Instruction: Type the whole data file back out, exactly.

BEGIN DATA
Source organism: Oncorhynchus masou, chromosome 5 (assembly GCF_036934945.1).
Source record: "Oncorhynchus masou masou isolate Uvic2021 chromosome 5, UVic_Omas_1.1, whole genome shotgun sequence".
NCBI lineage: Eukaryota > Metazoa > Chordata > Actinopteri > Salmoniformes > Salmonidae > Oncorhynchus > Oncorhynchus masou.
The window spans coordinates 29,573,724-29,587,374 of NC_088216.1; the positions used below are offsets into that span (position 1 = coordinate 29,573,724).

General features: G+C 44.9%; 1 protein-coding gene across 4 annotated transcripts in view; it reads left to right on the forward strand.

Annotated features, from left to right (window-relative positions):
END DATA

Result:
Source organism: Oncorhynchus masou, chromosome 5 (assembly GCF_036934945.1).
Source record: "Oncorhynchus masou masou isolate Uvic2021 chromosome 5, UVic_Omas_1.1, whole genome shotgun sequence".
NCBI lineage: Eukaryota > Metazoa > Chordata > Actinopteri > Salmoniformes > Salmonidae > Oncorhynchus > Oncorhynchus masou.
The window spans coordinates 29,573,724-29,587,374 of NC_088216.1; the positions used below are offsets into that span (position 1 = coordinate 29,573,724).

General features: G+C 44.9%; 1 protein-coding gene across 4 annotated transcripts in view; it reads left to right on the forward strand.

Annotated features, from left to right (window-relative positions):